“Never underestimate the power of a shoe.” Giuseppe Zanotti, Italian Fashion Designer
Shoes are your connection to the surface you work on and wearing the right ones can help prevent a slip and fall. Consider shoes for their kind and condition - or what they are designed to do and how well have they been maintained. A brand-new shoe that is not designed for the environment or surface can be as hazardous as one that is worn out or damaged.
The shoe should have a sole that is designed for the surfaces you will be walking on and provide support for your foot and ankle. There are also protective properties that can be considered such as steel toes or puncture protection, but these features are not discussed here.
The sole is in contact with the walking surface. Consistent traction, or slip resistance, can be achieved if the sole material used and tread design create a high enough coefficient of friction with the surface.
Flat leather or hard plastic-soled shoes offer low slip resistance and would be poor choices in snow, ice or hard, wet surfaces like tile or concrete.
Softer rubber, malleable plastic and natural fibers can have slip-resistant properties which are important on floors found in kitchens, maintenance shops or industrial areas that may be contaminated with oils, greases or liquids.
Soles with a deep wide tread pattern can improve traction by letting loose material such as gravel or snow push into the area between the tread and provide contact with the more stable surface below.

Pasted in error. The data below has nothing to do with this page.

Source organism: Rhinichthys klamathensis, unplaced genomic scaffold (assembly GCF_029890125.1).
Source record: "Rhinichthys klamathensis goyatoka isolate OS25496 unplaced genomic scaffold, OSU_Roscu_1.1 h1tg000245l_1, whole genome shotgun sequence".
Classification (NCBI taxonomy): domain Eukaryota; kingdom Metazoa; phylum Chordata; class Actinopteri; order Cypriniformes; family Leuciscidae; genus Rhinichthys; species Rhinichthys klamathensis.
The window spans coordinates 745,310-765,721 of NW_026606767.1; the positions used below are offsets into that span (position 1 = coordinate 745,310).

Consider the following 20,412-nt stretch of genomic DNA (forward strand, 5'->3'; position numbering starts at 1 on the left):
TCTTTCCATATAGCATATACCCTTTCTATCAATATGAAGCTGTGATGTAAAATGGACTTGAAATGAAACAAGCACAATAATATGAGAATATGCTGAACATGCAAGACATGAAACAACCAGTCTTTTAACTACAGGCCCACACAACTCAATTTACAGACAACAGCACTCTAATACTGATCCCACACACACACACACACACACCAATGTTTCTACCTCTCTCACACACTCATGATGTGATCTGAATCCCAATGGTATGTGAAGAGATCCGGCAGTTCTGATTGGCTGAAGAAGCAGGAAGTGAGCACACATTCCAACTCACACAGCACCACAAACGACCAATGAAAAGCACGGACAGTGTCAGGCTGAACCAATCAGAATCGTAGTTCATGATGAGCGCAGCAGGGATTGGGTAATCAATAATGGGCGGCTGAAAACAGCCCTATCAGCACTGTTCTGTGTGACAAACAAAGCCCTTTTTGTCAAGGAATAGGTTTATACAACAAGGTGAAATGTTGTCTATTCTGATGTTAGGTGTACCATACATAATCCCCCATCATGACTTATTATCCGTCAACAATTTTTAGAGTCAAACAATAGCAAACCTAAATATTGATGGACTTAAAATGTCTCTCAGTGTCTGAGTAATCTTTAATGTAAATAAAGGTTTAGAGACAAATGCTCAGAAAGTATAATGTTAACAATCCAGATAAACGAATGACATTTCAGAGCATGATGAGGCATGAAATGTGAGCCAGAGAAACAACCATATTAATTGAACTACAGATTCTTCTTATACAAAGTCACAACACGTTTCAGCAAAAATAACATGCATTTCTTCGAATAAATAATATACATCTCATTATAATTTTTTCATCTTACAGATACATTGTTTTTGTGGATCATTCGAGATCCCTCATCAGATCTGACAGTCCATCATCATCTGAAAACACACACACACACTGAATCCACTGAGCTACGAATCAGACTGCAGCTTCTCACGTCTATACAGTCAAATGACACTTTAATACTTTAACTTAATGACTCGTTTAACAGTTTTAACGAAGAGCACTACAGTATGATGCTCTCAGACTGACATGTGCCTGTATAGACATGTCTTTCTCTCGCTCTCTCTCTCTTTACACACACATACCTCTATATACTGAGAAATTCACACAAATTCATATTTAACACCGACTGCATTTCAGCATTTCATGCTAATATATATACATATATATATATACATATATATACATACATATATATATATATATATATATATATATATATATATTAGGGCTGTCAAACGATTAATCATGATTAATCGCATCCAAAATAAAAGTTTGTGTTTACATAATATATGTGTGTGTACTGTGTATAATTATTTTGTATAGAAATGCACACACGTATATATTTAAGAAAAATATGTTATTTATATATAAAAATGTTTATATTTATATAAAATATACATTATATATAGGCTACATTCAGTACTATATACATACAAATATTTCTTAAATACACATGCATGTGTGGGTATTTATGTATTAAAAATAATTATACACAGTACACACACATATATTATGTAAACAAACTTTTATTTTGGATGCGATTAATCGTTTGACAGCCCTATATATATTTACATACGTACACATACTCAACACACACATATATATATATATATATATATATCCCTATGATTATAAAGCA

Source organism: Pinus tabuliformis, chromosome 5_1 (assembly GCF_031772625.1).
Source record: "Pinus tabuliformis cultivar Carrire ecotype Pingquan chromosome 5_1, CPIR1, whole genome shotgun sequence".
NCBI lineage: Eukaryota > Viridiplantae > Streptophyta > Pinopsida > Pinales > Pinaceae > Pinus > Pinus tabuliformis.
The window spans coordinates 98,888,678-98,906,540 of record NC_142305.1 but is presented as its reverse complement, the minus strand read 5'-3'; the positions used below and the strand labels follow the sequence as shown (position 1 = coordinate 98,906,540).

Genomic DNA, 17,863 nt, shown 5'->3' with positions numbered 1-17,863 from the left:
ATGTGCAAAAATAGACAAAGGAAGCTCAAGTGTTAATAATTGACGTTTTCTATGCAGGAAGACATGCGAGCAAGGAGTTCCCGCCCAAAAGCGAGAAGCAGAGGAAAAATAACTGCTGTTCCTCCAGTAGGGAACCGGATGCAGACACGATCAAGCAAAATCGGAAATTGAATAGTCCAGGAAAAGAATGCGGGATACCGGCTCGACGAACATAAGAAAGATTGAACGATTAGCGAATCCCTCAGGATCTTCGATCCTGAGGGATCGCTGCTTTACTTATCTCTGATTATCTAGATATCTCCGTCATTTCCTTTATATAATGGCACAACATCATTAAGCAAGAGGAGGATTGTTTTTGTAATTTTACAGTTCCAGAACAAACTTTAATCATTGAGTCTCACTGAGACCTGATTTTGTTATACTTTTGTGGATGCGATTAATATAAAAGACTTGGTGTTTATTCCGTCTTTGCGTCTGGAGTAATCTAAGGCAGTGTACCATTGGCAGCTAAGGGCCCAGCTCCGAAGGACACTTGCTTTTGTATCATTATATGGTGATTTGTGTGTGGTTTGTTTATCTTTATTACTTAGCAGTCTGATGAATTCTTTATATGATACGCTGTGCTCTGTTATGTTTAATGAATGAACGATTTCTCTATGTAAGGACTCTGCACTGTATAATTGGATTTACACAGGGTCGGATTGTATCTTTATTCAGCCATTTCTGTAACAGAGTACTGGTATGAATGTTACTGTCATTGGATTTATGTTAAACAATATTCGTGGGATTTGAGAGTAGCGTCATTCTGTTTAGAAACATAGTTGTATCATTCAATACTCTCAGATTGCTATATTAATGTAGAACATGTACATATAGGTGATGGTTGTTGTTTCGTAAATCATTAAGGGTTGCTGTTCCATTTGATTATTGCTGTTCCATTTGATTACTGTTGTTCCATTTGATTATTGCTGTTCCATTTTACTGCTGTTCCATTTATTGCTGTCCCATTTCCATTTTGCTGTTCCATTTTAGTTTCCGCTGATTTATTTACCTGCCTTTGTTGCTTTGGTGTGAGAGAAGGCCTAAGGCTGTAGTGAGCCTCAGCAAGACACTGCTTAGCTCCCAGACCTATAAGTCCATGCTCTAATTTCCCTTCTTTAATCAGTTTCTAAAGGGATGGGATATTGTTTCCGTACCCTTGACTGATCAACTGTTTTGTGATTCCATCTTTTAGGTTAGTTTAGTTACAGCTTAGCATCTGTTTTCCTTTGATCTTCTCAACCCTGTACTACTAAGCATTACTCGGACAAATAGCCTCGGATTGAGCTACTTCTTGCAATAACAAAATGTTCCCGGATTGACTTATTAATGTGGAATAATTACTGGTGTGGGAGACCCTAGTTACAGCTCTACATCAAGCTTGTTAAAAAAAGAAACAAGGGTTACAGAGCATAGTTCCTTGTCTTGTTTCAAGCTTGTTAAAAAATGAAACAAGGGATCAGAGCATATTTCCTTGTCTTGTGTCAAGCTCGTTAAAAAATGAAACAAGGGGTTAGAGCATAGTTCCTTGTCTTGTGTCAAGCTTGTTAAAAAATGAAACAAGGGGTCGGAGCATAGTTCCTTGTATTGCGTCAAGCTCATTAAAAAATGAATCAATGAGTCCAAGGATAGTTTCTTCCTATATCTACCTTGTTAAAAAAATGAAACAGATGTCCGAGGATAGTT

Some soles have a closely positioned pattern with deep groves. This can push liquids up into the spaces and allow the treads to have contact with the surface below.
Shoes with worn soles clearly will not perform as the manufacturer designed them. It's important to periodically inspect shoe tread and replace shoes when significant wear is noted.
Worn or deteriorated uppers provide little to no support for the ankle. Ankle support can prevent a fall when someone starts to lose their balance.
Here are some tips for shoe selection:
Evaluate the surface you are going to walk on and purchase shoes that are compatible.
Check for industry or environmental recommendations made by the shoe manufacturers and suppliers.
Choose a shoe that matches the environment you will be working in the most often.
Peter Koch is a Safety Management Consultant with MEMIC. He holds certifications from the National Ski Patrol, the Professional Ski Patrol Association, and the Professional Ski Instructors of America. Peter is an authorized instructor in both the OSHA 10-hour Construction and the OSHA General Industry Outreach Training Programs. To read more of MEMIC's blog, click here.
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